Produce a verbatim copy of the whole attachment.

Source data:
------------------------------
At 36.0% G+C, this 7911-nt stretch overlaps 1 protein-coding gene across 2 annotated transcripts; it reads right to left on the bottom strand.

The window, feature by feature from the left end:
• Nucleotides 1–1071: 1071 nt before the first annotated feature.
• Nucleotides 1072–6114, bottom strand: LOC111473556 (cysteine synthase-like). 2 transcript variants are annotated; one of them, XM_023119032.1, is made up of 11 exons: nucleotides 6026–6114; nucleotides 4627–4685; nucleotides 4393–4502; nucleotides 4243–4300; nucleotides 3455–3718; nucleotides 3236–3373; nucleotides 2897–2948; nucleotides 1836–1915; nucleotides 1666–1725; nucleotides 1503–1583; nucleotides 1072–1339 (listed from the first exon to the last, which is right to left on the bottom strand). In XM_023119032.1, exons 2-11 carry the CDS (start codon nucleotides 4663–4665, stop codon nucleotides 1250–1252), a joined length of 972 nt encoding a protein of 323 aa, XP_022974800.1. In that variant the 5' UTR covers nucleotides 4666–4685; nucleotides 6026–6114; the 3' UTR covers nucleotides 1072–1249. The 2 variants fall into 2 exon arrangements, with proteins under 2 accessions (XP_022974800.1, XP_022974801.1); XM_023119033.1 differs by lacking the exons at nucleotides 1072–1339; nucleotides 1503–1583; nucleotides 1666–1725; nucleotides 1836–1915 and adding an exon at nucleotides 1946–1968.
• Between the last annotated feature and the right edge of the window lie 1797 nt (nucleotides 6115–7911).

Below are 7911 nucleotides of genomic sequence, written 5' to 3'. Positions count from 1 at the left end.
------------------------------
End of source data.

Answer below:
At 36.0% G+C, this 7911-nt stretch overlaps 1 protein-coding gene across 2 annotated transcripts; it reads right to left on the bottom strand.

The window, feature by feature from the left end:
• Nucleotides 1–1071: 1071 nt before the first annotated feature.
• Nucleotides 1072–6114, bottom strand: LOC111473556 (cysteine synthase-like). 2 transcript variants are annotated; one of them, XM_023119032.1, is made up of 11 exons: nucleotides 6026–6114; nucleotides 4627–4685; nucleotides 4393–4502; nucleotides 4243–4300; nucleotides 3455–3718; nucleotides 3236–3373; nucleotides 2897–2948; nucleotides 1836–1915; nucleotides 1666–1725; nucleotides 1503–1583; nucleotides 1072–1339 (listed from the first exon to the last, which is right to left on the bottom strand). In XM_023119032.1, exons 2-11 carry the CDS (start codon nucleotides 4663–4665, stop codon nucleotides 1250–1252), a joined length of 972 nt encoding a protein of 323 aa, XP_022974800.1. In that variant the 5' UTR covers nucleotides 4666–4685; nucleotides 6026–6114; the 3' UTR covers nucleotides 1072–1249. The 2 variants fall into 2 exon arrangements, with proteins under 2 accessions (XP_022974800.1, XP_022974801.1); XM_023119033.1 differs by lacking the exons at nucleotides 1072–1339; nucleotides 1503–1583; nucleotides 1666–1725; nucleotides 1836–1915 and adding an exon at nucleotides 1946–1968.
• Between the last annotated feature and the right edge of the window lie 1797 nt (nucleotides 6115–7911).

Below are 7911 nucleotides of genomic sequence, written 5' to 3'. Positions count from 1 at the left end.